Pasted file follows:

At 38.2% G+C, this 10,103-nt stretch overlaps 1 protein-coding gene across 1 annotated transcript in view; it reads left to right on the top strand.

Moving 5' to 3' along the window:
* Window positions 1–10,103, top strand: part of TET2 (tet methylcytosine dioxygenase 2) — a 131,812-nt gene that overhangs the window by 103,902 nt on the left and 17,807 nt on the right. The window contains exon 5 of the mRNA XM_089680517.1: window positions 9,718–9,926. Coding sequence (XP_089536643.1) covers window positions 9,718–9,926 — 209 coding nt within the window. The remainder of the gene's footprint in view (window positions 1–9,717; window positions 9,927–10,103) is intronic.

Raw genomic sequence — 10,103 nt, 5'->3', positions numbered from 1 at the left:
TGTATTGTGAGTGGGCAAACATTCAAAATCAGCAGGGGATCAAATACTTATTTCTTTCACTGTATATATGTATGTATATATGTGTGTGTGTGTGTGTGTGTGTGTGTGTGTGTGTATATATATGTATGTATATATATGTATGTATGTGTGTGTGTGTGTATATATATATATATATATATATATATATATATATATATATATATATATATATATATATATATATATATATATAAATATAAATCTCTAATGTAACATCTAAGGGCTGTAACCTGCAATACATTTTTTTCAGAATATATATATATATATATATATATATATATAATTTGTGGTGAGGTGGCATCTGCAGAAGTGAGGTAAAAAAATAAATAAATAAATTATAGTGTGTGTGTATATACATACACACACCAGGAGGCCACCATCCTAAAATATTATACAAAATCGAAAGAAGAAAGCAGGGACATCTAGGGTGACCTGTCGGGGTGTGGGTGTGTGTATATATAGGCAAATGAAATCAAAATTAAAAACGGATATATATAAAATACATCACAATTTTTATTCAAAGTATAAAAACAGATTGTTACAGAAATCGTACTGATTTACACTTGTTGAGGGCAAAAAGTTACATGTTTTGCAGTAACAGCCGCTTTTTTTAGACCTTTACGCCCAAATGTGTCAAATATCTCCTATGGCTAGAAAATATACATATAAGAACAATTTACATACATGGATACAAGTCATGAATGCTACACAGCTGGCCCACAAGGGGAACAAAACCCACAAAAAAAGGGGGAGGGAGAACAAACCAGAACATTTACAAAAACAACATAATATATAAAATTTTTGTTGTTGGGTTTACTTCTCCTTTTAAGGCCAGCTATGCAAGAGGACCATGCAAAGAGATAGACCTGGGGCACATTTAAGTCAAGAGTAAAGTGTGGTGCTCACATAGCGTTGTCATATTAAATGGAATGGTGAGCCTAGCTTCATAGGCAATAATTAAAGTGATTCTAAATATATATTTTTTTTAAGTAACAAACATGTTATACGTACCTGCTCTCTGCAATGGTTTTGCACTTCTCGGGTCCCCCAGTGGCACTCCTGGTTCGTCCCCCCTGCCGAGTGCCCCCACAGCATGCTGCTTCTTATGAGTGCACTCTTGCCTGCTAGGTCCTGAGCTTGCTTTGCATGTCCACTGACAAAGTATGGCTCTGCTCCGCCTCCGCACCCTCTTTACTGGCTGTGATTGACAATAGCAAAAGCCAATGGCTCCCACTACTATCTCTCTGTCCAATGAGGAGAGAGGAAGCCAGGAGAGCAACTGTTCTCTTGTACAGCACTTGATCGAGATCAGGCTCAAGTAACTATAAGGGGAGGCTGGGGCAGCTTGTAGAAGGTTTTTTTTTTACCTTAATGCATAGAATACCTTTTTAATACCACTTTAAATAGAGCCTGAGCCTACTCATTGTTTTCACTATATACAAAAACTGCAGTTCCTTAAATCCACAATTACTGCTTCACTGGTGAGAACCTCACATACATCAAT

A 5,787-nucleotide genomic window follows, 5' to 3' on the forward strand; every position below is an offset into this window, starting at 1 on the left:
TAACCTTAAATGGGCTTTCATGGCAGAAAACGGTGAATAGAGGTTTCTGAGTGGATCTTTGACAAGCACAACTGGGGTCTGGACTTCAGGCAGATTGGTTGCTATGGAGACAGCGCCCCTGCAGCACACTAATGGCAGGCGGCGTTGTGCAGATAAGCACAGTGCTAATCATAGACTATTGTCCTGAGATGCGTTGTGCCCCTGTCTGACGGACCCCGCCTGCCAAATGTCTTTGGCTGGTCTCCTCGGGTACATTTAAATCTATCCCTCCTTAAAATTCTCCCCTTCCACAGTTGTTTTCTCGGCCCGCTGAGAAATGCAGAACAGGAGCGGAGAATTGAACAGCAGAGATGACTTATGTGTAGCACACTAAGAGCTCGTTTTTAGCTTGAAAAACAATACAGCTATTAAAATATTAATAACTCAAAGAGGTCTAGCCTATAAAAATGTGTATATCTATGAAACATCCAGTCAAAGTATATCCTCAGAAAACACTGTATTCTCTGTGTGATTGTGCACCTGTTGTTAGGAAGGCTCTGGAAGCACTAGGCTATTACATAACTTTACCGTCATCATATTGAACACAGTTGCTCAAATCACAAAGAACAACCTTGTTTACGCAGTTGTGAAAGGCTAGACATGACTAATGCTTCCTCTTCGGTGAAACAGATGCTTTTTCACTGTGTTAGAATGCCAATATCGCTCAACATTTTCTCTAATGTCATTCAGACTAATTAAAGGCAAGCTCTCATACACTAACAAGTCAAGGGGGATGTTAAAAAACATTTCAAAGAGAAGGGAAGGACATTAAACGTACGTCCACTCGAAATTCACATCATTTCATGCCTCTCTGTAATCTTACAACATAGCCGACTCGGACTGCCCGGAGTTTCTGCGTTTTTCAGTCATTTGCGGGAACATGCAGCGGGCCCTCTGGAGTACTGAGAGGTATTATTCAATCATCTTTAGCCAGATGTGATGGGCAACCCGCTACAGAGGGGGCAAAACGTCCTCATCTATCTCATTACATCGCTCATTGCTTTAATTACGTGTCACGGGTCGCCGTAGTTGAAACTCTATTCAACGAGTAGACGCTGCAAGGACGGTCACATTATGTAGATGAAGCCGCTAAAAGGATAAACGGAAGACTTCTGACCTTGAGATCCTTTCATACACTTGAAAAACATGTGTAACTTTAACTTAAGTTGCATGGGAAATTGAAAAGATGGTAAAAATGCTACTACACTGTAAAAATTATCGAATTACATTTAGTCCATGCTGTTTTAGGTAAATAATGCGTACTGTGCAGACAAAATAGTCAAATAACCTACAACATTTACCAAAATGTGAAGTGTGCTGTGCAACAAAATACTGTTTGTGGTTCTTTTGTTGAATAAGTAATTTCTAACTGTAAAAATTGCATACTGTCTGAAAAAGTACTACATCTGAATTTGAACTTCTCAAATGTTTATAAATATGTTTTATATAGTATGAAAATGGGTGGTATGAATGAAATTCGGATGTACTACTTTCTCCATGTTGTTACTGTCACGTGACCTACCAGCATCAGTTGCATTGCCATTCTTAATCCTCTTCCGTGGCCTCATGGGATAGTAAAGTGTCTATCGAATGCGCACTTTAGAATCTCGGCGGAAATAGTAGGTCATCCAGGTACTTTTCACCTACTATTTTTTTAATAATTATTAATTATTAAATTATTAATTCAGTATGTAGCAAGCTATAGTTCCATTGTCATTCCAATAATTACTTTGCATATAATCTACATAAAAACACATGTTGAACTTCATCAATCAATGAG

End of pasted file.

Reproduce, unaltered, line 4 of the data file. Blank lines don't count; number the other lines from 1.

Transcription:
Raw genomic sequence — 10,103 nt, 5'->3', positions numbered from 1 at the left: